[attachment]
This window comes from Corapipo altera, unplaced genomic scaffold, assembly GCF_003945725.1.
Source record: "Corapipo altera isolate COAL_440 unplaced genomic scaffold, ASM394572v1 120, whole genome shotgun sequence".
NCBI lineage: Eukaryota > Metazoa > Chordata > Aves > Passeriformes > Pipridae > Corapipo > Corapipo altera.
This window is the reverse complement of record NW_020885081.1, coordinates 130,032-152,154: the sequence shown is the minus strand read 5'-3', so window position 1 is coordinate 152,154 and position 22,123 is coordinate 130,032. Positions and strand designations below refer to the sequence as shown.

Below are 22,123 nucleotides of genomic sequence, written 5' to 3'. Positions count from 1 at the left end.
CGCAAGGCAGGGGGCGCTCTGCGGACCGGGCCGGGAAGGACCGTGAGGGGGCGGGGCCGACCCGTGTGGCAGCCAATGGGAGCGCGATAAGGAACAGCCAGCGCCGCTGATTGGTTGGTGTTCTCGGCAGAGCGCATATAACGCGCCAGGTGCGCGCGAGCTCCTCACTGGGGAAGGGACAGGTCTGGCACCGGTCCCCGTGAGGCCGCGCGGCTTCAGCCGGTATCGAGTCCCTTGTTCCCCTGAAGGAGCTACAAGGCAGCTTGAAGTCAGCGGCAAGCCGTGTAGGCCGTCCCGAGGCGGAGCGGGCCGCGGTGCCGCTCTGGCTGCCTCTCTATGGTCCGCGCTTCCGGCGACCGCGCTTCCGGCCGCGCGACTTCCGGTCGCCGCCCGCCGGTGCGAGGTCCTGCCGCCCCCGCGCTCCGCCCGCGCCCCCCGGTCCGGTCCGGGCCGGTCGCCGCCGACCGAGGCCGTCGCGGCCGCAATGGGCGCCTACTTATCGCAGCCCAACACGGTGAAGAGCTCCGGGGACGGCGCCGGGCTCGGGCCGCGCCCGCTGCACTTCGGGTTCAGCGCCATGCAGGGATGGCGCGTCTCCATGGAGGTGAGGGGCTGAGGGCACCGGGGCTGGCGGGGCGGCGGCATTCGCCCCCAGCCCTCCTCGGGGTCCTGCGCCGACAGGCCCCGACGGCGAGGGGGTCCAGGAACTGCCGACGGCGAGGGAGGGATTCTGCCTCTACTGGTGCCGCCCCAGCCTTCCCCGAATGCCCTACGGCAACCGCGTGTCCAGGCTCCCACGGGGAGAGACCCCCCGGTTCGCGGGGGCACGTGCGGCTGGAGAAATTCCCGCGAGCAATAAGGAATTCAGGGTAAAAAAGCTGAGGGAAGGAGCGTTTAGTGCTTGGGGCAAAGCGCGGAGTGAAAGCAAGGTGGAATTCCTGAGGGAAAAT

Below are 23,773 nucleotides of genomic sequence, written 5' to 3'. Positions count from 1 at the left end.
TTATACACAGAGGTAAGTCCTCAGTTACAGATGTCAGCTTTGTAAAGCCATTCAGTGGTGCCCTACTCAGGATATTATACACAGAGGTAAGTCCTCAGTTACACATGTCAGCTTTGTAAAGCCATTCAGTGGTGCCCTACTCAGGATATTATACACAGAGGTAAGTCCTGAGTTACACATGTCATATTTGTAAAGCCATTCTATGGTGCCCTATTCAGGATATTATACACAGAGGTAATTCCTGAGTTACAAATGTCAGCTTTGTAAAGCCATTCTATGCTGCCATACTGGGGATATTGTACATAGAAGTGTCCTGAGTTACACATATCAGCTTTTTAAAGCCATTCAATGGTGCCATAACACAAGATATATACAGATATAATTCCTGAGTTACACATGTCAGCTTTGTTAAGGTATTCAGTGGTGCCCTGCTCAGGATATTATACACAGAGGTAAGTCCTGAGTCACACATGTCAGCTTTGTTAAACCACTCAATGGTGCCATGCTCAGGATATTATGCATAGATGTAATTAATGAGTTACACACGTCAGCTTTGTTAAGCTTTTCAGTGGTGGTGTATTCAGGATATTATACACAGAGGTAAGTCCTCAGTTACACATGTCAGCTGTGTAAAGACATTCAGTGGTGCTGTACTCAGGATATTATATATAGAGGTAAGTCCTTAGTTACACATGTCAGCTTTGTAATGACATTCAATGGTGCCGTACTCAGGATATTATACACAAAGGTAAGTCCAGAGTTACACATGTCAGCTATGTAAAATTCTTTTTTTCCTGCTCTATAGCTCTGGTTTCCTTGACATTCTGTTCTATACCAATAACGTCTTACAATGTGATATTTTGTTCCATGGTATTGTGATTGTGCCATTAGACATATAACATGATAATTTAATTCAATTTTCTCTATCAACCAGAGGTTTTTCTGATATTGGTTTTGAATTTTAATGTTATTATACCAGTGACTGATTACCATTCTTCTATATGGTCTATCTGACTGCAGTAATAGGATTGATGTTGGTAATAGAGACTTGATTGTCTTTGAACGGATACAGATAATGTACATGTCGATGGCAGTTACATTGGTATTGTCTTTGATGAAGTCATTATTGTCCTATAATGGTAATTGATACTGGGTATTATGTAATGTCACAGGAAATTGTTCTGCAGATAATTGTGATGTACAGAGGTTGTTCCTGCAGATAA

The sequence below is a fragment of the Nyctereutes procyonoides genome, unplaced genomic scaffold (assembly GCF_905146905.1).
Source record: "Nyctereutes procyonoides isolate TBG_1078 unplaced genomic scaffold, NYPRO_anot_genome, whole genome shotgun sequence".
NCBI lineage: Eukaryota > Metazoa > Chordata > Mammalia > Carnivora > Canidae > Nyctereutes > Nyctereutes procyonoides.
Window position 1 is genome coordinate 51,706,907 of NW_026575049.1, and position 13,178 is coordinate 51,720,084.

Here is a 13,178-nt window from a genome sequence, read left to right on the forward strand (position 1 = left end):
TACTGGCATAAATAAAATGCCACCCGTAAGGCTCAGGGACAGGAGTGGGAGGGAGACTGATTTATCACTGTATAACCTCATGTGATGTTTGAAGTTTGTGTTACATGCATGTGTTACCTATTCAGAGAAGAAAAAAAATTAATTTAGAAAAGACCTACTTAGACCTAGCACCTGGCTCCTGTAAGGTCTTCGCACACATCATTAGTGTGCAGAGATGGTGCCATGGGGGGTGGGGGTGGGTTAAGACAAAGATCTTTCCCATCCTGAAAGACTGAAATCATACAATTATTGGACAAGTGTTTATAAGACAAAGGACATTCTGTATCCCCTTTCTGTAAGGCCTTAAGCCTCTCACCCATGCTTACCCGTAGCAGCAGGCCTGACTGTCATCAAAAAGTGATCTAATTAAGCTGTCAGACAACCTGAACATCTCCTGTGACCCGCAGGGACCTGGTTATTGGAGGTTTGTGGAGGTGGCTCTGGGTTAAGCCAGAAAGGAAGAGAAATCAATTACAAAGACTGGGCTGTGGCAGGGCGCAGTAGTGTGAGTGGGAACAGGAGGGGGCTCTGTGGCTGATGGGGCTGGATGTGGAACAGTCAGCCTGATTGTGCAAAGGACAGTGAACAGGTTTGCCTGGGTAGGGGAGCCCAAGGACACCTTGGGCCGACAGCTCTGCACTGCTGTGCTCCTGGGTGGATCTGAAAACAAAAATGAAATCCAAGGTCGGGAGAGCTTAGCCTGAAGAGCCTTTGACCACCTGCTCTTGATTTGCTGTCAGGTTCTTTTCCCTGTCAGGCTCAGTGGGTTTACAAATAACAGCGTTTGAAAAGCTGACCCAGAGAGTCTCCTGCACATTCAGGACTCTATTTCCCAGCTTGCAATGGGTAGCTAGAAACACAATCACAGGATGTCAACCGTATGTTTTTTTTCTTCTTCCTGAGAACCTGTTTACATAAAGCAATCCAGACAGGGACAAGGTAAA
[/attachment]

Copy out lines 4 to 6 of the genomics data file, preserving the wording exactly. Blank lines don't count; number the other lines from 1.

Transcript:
This window is the reverse complement of record NW_020885081.1, coordinates 130,032-152,154: the sequence shown is the minus strand read 5'-3', so window position 1 is coordinate 152,154 and position 22,123 is coordinate 130,032. Positions and strand designations below refer to the sequence as shown.

Below are 22,123 nucleotides of genomic sequence, written 5' to 3'. Positions count from 1 at the left end.
CGCAAGGCAGGGGGCGCTCTGCGGACCGGGCCGGGAAGGACCGTGAGGGGGCGGGGCCGACCCGTGTGGCAGCCAATGGGAGCGCGATAAGGAACAGCCAGCGCCGCTGATTGGTTGGTGTTCTCGGCAGAGCGCATATAACGCGCCAGGTGCGCGCGAGCTCCTCACTGGGGAAGGGACAGGTCTGGCACCGGTCCCCGTGAGGCCGCGCGGCTTCAGCCGGTATCGAGTCCCTTGTTCCCCTGAAGGAGCTACAAGGCAGCTTGAAGTCAGCGGCAAGCCGTGTAGGCCGTCCCGAGGCGGAGCGGGCCGCGGTGCCGCTCTGGCTGCCTCTCTATGGTCCGCGCTTCCGGCGACCGCGCTTCCGGCCGCGCGACTTCCGGTCGCCGCCCGCCGGTGCGAGGTCCTGCCGCCCCCGCGCTCCGCCCGCGCCCCCCGGTCCGGTCCGGGCCGGTCGCCGCCGACCGAGGCCGTCGCGGCCGCAATGGGCGCCTACTTATCGCAGCCCAACACGGTGAAGAGCTCCGGGGACGGCGCCGGGCTCGGGCCGCGCCCGCTGCACTTCGGGTTCAGCGCCATGCAGGGATGGCGCGTCTCCATGGAGGTGAGGGGCTGAGGGCACCGGGGCTGGCGGGGCGGCGGCATTCGCCCCCAGCCCTCCTCGGGGTCCTGCGCCGACAGGCCCCGACGGCGAGGGGGTCCAGGAACTGCCGACGGCGAGGGAGGGATTCTGCCTCTACTGGTGCCGCCCCAGCCTTCCCCGAATGCCCTACGGCAACCGCGTGTCCAGGCTCCCACGGGGAGAGACCCCCCGGTTCGCGGGGGCACGTGCGGCTGGAGAAATTCCCGCGAGCAATAAGGAATTCAGGGTAAAAAAGCTGAGGGAAGGAGCGTTTAGTGCTTGGGGCAAAGCGCGGAGTGAAAGCAAGGTGGAATTCCTGAGGGAAAAT